Ms3 development

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Ms3 development

  1. 1. MS3 Research Essay Moving Forward
  2. 2. • Learning objectives: to learn how to write a more developed draft of the research essay• Learning outcomes: to have clear set of new objectives to complete in preparation for the submission of a 2nd draft • EBI: you have started a 2nd draft and use the appropriate referencing for your secondary sources
  3. 3. What do the exam board want to see?• A clearly defined focus of study• Demonstration of independent research skills• The ability to evaluate the validity of research and apply it to your study
  4. 4. Starter• Create a spider diagram using the ‘research skills’ as a staring point to asses what you have achieved in your research
  5. 5. What next?The new draft! A list of requirements…• 1400-1800 words in length.• Have a clear title which must feature the word genre, narrative or representation in the title.• A depth in your work that clearly differentiates it from Y12 ‘analytical’ work.• Have a range of primary and secondary resources which demonstrate research methods.• Media terminology.• A bibliography of lists referred to (these must be clear and accurate.
  6. 6. • Checklist Clear focus area approved by teacher• Secondary sources collated and edited/highlighted• Secondary resources included in the draft with appropriate referencing: – Web/print articles – Books/Google Scholar – Journals/magazines (web/print) – Related programmes/documentaries (YouTube, DVD ‘special editions’ etc.)• Primary research included in the draft with appropriate referencing: – Questionnaires (quantitative: likert and semantic differential models) with responses collated – Focus group (qualitative) with answers recorded – Close analysis of key elements of key texts• 1st draft submitted and feedback received• 2nd draft submitted and mark given• 3rd draft submitted where required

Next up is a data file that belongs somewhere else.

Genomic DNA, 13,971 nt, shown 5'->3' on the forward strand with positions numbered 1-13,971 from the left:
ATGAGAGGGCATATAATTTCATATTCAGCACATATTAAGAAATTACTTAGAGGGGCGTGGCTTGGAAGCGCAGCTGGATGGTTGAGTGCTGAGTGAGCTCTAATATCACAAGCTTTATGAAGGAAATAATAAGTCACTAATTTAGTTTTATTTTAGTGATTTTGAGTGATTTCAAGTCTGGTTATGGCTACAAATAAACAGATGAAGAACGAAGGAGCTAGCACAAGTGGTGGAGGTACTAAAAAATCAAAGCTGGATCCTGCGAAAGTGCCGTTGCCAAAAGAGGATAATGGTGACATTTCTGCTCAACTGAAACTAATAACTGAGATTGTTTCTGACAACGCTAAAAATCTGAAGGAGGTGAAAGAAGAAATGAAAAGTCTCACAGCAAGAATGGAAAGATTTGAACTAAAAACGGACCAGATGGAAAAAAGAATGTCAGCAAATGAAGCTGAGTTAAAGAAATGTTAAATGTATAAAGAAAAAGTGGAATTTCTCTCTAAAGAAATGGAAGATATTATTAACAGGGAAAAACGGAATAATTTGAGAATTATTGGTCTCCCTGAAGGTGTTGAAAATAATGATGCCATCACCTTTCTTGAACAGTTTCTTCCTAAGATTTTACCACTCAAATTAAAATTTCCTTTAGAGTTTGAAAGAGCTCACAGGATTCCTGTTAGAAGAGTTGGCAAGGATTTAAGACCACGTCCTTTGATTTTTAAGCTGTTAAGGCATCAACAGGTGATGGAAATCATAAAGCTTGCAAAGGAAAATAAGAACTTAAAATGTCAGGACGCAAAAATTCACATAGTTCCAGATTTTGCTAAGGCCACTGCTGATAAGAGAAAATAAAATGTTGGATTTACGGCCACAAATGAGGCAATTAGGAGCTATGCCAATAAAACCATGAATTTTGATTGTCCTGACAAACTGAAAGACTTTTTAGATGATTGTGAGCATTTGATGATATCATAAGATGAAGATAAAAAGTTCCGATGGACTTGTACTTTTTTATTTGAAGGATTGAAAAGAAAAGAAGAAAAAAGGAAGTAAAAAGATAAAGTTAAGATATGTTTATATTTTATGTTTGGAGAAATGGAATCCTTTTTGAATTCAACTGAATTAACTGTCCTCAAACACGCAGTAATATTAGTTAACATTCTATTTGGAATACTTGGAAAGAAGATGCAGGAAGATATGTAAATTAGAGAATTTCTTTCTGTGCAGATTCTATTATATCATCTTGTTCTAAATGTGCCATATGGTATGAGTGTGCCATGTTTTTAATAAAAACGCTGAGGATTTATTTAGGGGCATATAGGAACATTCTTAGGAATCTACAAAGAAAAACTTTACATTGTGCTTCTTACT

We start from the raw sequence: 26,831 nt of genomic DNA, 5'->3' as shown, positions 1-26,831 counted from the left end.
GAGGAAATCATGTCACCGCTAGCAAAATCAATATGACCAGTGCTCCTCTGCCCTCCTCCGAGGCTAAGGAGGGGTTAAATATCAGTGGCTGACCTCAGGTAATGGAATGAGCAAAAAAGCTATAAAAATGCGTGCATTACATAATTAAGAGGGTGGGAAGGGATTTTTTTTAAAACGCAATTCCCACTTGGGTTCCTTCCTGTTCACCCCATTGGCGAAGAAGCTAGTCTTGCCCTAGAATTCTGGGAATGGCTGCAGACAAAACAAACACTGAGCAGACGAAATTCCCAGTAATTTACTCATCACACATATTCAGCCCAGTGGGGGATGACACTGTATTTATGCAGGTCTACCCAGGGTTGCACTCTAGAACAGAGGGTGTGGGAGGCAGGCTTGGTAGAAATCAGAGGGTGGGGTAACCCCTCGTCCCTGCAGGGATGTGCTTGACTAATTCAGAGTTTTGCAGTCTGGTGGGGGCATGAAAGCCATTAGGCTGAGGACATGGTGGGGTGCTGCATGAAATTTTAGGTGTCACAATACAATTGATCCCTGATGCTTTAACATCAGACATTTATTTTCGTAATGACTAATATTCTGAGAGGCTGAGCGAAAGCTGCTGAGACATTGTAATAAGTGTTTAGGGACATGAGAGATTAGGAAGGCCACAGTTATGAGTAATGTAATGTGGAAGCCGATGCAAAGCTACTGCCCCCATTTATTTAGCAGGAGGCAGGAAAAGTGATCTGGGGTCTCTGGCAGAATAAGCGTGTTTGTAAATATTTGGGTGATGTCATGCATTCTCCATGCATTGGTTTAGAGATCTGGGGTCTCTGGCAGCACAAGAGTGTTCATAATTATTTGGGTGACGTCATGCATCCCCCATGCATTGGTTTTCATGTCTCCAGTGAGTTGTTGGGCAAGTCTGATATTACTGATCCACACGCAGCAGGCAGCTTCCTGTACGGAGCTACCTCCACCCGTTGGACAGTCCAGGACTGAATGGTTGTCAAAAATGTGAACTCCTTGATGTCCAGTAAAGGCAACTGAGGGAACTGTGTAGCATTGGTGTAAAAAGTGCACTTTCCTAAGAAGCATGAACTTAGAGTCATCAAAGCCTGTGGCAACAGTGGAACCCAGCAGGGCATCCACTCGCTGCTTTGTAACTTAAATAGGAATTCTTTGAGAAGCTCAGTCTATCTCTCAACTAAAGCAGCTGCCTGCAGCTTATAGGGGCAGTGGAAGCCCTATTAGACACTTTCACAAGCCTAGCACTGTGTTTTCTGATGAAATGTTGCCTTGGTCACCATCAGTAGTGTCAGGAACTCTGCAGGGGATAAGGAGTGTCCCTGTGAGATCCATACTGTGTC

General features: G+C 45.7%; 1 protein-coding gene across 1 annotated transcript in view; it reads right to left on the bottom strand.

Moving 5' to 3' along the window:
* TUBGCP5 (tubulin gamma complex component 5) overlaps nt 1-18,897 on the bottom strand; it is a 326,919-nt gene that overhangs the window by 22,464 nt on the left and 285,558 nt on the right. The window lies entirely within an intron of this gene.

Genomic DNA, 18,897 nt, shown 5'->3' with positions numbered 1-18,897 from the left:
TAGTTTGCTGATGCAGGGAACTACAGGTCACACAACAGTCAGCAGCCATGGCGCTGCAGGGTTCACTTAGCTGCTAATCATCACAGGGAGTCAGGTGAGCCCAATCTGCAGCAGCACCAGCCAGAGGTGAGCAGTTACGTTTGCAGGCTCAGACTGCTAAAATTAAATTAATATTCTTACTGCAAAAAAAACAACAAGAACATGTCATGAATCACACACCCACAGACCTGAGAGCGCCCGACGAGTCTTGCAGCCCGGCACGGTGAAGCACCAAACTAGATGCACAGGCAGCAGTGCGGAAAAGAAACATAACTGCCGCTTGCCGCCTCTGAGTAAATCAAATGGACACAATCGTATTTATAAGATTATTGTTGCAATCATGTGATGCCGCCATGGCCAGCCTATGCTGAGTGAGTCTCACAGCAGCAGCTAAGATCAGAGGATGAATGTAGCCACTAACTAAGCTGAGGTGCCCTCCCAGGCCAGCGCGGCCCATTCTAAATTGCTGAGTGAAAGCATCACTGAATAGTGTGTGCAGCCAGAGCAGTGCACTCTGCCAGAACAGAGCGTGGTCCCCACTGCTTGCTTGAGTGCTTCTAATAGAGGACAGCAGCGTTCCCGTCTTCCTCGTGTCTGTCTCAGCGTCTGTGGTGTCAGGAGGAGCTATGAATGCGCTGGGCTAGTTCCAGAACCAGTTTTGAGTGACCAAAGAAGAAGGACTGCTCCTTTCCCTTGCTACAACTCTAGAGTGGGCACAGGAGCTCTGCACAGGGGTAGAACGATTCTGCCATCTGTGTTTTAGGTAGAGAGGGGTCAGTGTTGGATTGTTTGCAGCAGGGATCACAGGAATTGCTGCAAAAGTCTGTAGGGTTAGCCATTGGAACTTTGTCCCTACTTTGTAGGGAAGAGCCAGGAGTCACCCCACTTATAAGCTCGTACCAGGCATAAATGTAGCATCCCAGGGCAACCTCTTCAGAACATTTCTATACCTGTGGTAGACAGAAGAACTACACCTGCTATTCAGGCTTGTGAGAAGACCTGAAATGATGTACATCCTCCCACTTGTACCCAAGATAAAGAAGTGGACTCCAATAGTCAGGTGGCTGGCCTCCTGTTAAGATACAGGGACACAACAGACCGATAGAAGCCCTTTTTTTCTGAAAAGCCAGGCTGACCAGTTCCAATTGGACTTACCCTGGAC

7. 7. ReferencingWhat is the point?• To give credit to the concepts and ideas of other authors.• To provide the reader (often the marker/examiner of the assignment) with evidence of the breadth of your reading.• To enable those who read your work to locate the cited references easily.
  8. 8. Plagiarism• Plagiarism is passing off the work of others as your own. This constitutes academic theft and is a serious matter which is penalised in assignment marking.• Making a clear reference will help you avoid this.
  9. 9. Footnotes• First reference: Author, title (underlined, or italics if available), place of publication, publisher, date, page reference.• Example: J. K. Nyerere, Freedom and Unity: A Selection from Writings and Speeches, 1952-65 (Nairobi: Oxford University Press, 1967) p.196.• Subsequent references: Author (surname only unless ambiguous), abbreviated title (underlined, or italics if available), page reference.• Example: Nyerere, Freedom and Unity, p. 50.
  10. 10. Referencing filmTitle. Year of release. [Medium]. Director. Country of origin: Film studio.ExampleMacbeth, 1948. [Film]. Directed by Orson Wells. USA: Republic Pictures.
  11. 11. Referencing TV broadcastsSeries title and episode name and number if relevant, Year of broadcast. [Medium] Broadcasting organisation and Channel, date and time of transmission.ExampleLittle Britain, 2006. [TV programme] BBC, BBC2, 30 January 2006 20.00.